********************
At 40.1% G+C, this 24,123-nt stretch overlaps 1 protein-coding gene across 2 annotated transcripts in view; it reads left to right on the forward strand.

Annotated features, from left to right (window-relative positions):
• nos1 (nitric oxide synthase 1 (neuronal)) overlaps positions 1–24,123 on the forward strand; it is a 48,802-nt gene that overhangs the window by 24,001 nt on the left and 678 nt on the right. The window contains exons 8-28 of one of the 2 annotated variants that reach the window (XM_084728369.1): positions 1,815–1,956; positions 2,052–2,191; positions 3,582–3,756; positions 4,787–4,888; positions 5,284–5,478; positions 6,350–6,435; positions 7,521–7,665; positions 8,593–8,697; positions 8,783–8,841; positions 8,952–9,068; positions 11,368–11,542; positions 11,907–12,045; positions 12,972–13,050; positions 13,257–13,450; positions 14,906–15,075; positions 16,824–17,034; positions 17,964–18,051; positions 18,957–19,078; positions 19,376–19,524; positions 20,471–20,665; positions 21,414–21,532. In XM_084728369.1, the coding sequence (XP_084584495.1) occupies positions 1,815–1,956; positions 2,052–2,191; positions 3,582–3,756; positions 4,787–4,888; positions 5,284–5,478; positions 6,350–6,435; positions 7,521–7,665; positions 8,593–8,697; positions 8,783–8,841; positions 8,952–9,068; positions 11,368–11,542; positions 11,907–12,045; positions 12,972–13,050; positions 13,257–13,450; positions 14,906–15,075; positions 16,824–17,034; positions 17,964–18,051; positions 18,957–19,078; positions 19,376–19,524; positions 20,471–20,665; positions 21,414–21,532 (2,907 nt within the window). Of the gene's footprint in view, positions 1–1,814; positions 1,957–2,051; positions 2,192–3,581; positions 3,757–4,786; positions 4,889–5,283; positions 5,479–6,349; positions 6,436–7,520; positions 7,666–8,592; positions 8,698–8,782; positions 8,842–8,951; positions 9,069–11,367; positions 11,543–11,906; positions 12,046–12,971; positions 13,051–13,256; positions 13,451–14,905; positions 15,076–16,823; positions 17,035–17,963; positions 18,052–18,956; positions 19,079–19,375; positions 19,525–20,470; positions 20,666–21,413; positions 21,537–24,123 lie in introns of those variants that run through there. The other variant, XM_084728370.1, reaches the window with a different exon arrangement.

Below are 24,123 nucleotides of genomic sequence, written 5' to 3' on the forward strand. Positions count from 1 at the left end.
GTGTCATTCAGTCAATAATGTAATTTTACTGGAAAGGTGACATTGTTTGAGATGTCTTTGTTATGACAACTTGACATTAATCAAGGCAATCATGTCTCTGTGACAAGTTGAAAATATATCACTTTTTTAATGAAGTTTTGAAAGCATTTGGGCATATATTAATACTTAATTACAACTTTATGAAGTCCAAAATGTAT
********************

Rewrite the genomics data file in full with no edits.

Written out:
At 40.1% G+C, this 24,123-nt stretch overlaps 1 protein-coding gene across 2 annotated transcripts in view; it reads left to right on the forward strand.

Annotated features, from left to right (window-relative positions):
• nos1 (nitric oxide synthase 1 (neuronal)) overlaps positions 1–24,123 on the forward strand; it is a 48,802-nt gene that overhangs the window by 24,001 nt on the left and 678 nt on the right. The window contains exons 8-28 of one of the 2 annotated variants that reach the window (XM_084728369.1): positions 1,815–1,956; positions 2,052–2,191; positions 3,582–3,756; positions 4,787–4,888; positions 5,284–5,478; positions 6,350–6,435; positions 7,521–7,665; positions 8,593–8,697; positions 8,783–8,841; positions 8,952–9,068; positions 11,368–11,542; positions 11,907–12,045; positions 12,972–13,050; positions 13,257–13,450; positions 14,906–15,075; positions 16,824–17,034; positions 17,964–18,051; positions 18,957–19,078; positions 19,376–19,524; positions 20,471–20,665; positions 21,414–21,532. In XM_084728369.1, the coding sequence (XP_084584495.1) occupies positions 1,815–1,956; positions 2,052–2,191; positions 3,582–3,756; positions 4,787–4,888; positions 5,284–5,478; positions 6,350–6,435; positions 7,521–7,665; positions 8,593–8,697; positions 8,783–8,841; positions 8,952–9,068; positions 11,368–11,542; positions 11,907–12,045; positions 12,972–13,050; positions 13,257–13,450; positions 14,906–15,075; positions 16,824–17,034; positions 17,964–18,051; positions 18,957–19,078; positions 19,376–19,524; positions 20,471–20,665; positions 21,414–21,532 (2,907 nt within the window). Of the gene's footprint in view, positions 1–1,814; positions 1,957–2,051; positions 2,192–3,581; positions 3,757–4,786; positions 4,889–5,283; positions 5,479–6,349; positions 6,436–7,520; positions 7,666–8,592; positions 8,698–8,782; positions 8,842–8,951; positions 9,069–11,367; positions 11,543–11,906; positions 12,046–12,971; positions 13,051–13,256; positions 13,451–14,905; positions 15,076–16,823; positions 17,035–17,963; positions 18,052–18,956; positions 19,079–19,375; positions 19,525–20,470; positions 20,666–21,413; positions 21,537–24,123 lie in introns of those variants that run through there. The other variant, XM_084728370.1, reaches the window with a different exon arrangement.

Below are 24,123 nucleotides of genomic sequence, written 5' to 3' on the forward strand. Positions count from 1 at the left end.
GTGTCATTCAGTCAATAATGTAATTTTACTGGAAAGGTGACATTGTTTGAGATGTCTTTGTTATGACAACTTGACATTAATCAAGGCAATCATGTCTCTGTGACAAGTTGAAAATATATCACTTTTTTAATGAAGTTTTGAAAGCATTTGGGCATATATTAATACTTAATTACAACTTTATGAAGTCCAAAATGTAT